Imperfect Fiction

Seven Stories

Seven Stories

Ken Sparling

I was thinking about my hand, where it had been last night, where it was now in space, there, beside me, little residual bits of where it had been yesterday still clinging to it. The taste of yesterday when I raised it to my mouth and took my index finger in, sucking on yesterday like I could pull it back, pull it here into today, into this moment, a taste remembered.

 

The door said PUSH.
Push, I thought. What is push?
The door opened.
I must have pushed!
I knew push!
I went out. It was cold.
I looked for another door. A way back in.
“There he is.” They wanted to interview me.
“Are you the one who pushed?”
“I think I am.”
“You know push?”
“I think so. I did know. At one time. I think.”
“You need to be sure. We don’t have time. If you aren’t sure… are you aren’t sure?”
“He’s the one. I saw him. Why don’t you come clean, fella? We don’t have time for this.”
“I know. I’m sorry.”
“Should we interview him?”
“No. Fuck him. He doesn’t know anything.”
“Must have just got lucky. You think you just got lucky, fella?”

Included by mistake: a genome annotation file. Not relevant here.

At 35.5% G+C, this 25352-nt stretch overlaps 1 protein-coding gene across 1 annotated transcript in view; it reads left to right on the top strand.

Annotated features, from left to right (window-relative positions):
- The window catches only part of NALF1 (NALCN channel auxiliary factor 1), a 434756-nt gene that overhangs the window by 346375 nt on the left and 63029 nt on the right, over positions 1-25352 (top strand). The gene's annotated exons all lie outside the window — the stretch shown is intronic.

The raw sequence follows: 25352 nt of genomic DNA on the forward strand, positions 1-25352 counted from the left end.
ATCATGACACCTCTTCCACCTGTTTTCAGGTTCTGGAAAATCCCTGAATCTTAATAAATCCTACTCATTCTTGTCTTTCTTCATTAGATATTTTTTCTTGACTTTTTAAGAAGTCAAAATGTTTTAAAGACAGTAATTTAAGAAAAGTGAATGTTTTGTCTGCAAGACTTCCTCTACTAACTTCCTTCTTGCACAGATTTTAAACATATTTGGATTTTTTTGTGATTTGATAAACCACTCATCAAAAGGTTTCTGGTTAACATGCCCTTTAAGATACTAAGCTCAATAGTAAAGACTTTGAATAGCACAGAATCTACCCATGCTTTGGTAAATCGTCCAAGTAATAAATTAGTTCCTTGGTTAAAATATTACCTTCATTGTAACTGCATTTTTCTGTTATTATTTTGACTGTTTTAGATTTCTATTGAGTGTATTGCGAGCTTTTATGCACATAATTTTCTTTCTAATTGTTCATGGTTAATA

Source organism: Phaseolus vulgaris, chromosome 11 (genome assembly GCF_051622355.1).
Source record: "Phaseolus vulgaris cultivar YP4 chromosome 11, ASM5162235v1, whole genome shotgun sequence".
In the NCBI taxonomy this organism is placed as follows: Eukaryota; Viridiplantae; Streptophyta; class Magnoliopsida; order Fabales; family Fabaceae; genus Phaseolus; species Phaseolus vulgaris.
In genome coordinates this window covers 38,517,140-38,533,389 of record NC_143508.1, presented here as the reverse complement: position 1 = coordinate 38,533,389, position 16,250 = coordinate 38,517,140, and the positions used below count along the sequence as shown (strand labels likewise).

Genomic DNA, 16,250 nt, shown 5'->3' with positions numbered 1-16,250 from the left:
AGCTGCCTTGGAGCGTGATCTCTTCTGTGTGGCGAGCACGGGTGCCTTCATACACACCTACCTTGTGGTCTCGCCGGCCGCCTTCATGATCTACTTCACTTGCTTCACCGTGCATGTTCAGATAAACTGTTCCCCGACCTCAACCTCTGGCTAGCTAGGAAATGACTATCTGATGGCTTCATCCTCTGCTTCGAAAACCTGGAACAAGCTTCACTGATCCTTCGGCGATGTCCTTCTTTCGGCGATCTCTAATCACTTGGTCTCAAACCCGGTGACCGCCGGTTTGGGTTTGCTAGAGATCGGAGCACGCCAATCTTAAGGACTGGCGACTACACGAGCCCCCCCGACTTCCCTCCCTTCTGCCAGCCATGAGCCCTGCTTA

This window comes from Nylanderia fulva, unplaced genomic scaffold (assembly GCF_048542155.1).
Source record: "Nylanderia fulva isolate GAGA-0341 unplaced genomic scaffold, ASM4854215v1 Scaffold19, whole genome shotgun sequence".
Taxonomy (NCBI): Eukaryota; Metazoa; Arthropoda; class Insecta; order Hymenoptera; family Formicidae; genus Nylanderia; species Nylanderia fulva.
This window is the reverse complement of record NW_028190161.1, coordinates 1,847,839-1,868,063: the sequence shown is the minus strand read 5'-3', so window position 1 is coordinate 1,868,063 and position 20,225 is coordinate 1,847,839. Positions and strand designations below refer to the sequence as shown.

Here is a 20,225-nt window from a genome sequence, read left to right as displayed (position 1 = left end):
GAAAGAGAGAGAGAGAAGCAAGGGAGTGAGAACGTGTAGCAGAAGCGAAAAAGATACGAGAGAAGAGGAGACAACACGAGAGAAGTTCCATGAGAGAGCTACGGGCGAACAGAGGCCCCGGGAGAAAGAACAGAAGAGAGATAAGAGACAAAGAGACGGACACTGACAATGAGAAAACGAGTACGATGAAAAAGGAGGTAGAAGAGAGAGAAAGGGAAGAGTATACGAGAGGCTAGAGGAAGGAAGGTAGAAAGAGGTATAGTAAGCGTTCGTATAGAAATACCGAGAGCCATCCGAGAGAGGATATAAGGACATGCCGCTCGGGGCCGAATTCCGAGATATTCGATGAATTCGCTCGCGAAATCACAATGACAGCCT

“I think so.”
“You’re still here. You don’t know how to get back in, do you?”
“Okay. Thanks for your time. Let’s go.”
They were gone.
There was wind. It was cold.
There were people. They were wind.
There was everything.
Everywhere.
It was wind.
In my hair.
On my arms.
I tried to speak.
Like wind.

 

“You're never supposed to see the penises of people you work with,” said the boy, “except maybe in the storage cupboard, or at the office party.”
       “You can photocopy a penis,” said the girl, although she was not entirely sure of this. She simply wanted to be part of the boy's world, to be able to converse with him.
       “Or else,” continued the girl, “the secretary in the skirt can sit on the photocopier and you can try to figure it out if she has underwear from the copy you make.”

 

Yesterday I ran out of aspirin, so I went over to the drugstore, but they were out of aspirin, too. I thought, There are other drugstores. This isn't the only drugstore.

 

The sun was setting. That peculiar moment when the quality of light robs the world of all its ugly detail.
     I chose that moment to look at Jane’s cheek.

 

I have to pay the phone bill.
I wish I could fly.
Last night, I was a ball.

 

The girl was typing an email to Brad in France when she noticed she’d spelled “too” as “to” and she fixed that. I need people to love my emails, she thought. She was nearly in tears. "Love my emails, you fuckers!" she shouted. Inside her head, she went to the washroom. Peed. When she got back to her desk, she felt spent, but relaxed. Like her peeing had been a sort of mild orgasm. She put her headphones back on, sat motionless in front of her monitor. The monitor went to sleep.

Note for George

Note for George

Playing House

Playing House